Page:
From start to finish, Deadly Cage was nonstop action. Wyatt was nothing short of a superhero. With help, he had to rescue his wife and daughter, from the demon, Maddock. From the minute he stepped out from the Fortress, he was besieged by all types of demons. Those scenes were truly epic.

Wyatt didn’t change from Crimson Cage. He still waked in that gray area between good and evil. He was a pleasure to read in this book because once Jess and Nat were taking, he gave zero sh*ts. He was going to do whatever it takes to get his wife and daughter back. He also was going to do anything to protect his son, Nate, too. He wasn’t going to let his demon mother get her claws back into him. So, when he left the fortress, I completely agreed with what he did. It kept Nate safe.

The Christian angle of Deadly Cage was much heavier than it was in the other books. But considering that the plotline was Wyatt saving his daughter/wife and thwarting Hell from attacking Heaven, I understood. I liked that it wasn’t preachy.

I am going to warn that there is a lot of violence in Deadly Cage. More than the other books. It didn’t bother me because it went with the plot. Wyatt unloaded on the demons and it wasn’t pretty. But it might bother some people.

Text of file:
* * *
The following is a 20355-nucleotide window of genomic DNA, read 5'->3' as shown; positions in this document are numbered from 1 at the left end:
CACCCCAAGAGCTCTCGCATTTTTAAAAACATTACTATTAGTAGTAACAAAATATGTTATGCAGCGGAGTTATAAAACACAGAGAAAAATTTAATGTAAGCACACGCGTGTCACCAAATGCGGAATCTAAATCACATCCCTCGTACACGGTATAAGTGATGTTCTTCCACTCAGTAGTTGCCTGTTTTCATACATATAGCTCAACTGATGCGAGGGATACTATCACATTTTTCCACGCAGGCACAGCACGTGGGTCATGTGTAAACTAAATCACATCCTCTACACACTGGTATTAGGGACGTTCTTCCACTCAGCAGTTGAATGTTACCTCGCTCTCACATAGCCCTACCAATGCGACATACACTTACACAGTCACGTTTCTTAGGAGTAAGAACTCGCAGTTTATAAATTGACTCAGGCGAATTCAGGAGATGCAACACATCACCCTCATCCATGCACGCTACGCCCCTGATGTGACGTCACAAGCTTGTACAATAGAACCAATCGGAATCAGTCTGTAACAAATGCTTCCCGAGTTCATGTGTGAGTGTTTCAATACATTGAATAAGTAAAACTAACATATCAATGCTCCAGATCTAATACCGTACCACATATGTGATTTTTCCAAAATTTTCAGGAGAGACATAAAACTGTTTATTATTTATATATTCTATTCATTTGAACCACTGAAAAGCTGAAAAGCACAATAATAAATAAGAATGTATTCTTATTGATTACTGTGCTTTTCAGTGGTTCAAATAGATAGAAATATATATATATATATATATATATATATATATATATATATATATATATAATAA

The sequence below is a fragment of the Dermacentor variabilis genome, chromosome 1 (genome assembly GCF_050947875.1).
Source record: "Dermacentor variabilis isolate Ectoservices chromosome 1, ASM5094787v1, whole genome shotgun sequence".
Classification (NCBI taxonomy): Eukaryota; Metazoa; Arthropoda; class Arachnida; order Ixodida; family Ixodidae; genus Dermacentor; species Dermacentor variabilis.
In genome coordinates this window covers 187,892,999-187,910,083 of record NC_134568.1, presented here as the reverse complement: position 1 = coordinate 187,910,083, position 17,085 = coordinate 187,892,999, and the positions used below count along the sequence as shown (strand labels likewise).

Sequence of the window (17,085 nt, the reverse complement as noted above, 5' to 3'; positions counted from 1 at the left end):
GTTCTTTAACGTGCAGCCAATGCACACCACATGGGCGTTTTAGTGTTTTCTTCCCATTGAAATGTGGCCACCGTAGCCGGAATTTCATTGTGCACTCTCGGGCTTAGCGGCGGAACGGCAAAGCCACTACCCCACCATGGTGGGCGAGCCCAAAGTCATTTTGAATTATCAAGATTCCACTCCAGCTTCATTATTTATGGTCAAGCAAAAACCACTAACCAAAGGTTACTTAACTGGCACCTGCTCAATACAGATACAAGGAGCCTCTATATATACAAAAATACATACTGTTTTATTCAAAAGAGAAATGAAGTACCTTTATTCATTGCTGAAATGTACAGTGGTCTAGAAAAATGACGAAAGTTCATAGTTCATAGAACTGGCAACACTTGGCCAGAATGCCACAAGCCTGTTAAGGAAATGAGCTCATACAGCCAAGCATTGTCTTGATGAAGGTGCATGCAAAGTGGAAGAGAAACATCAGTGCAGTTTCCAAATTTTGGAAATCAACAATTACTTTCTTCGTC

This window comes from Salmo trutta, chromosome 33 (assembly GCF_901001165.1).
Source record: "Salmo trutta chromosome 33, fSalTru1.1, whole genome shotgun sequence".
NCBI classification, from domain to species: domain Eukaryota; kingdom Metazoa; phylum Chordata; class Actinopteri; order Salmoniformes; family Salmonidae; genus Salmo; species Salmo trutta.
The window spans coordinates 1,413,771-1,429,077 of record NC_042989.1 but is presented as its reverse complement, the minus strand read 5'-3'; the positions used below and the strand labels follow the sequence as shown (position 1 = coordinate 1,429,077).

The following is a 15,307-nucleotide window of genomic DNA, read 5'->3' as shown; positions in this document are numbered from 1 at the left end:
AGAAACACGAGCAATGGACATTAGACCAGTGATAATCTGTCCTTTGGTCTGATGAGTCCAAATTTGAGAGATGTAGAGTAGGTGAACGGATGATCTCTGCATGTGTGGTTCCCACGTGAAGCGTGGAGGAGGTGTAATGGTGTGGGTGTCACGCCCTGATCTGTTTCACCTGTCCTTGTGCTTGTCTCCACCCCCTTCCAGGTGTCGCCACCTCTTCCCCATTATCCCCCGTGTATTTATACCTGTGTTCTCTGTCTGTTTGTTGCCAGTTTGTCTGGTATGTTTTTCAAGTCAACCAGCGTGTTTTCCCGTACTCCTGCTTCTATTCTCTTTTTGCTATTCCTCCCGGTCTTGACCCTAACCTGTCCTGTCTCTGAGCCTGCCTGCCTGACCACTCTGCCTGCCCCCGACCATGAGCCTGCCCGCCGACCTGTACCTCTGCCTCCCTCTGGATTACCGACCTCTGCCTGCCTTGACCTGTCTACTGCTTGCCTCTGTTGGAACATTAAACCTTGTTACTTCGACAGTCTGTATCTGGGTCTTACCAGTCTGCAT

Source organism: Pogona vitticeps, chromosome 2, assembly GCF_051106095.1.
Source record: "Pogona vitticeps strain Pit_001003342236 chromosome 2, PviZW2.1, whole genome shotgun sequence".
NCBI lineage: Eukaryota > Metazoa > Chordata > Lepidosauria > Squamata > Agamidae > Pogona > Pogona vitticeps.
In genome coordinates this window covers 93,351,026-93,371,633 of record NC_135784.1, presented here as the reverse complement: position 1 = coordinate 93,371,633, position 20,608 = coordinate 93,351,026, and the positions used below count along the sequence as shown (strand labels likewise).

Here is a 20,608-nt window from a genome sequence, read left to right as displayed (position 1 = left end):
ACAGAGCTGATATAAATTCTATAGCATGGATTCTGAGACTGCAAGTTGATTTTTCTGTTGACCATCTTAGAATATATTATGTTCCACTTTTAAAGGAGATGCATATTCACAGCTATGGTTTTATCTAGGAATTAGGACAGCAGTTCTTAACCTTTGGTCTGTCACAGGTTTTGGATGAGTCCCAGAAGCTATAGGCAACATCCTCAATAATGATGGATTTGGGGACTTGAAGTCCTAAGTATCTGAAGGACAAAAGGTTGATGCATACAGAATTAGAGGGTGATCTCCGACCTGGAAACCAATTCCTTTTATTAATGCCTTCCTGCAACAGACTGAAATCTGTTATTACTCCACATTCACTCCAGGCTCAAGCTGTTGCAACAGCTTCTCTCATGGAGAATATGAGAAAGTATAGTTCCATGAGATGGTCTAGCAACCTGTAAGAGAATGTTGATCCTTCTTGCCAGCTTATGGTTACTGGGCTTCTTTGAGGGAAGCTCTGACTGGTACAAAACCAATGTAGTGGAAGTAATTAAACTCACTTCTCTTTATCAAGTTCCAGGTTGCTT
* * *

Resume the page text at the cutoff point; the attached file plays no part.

There are also some disturbing scenes that take place in Maddock’s fortress (for lack of a better word). There is a reverse birth scene that skeeved me out. There are also scenes of children being held captive. Those scenes brought me to tears more than a few times.

The battle at the end of the book was one of the more epic ones that I have read. I did worry about Jess, Nat, and Wyatt during certain points of it. The deaths that resulted from it broke my heart. I wanted to cry, I was that upset.

The epilogue was the best part of the book. I enjoyed seeing what happened to Wyatt and his family after everything happened. I also enjoyed the twist that Castle dropped on him. I was not expecting that!!


I would give Deadly Cage an Adult rating. There is no sex. There is violence. There is language. There are triggers. They would be kidnapped children. I would recommend that no one under the age of 21 read this book.

I would reread Deadly Cage. I would also recommend this book to family and friends.


I would like to thank Tom Howard for allowing me to read and review Deadly Cage and the Cage series. It was a pleasure reading them!!

All opinions stated in this review of Deadly Cage are mine.

**I voluntarily reviewed a complimentary copy of this book**

Bewitched in Time (Salem Moon: Book 1) by Scarlet Black

Bewitched in Time (Salem Moon, #1)

3 Stars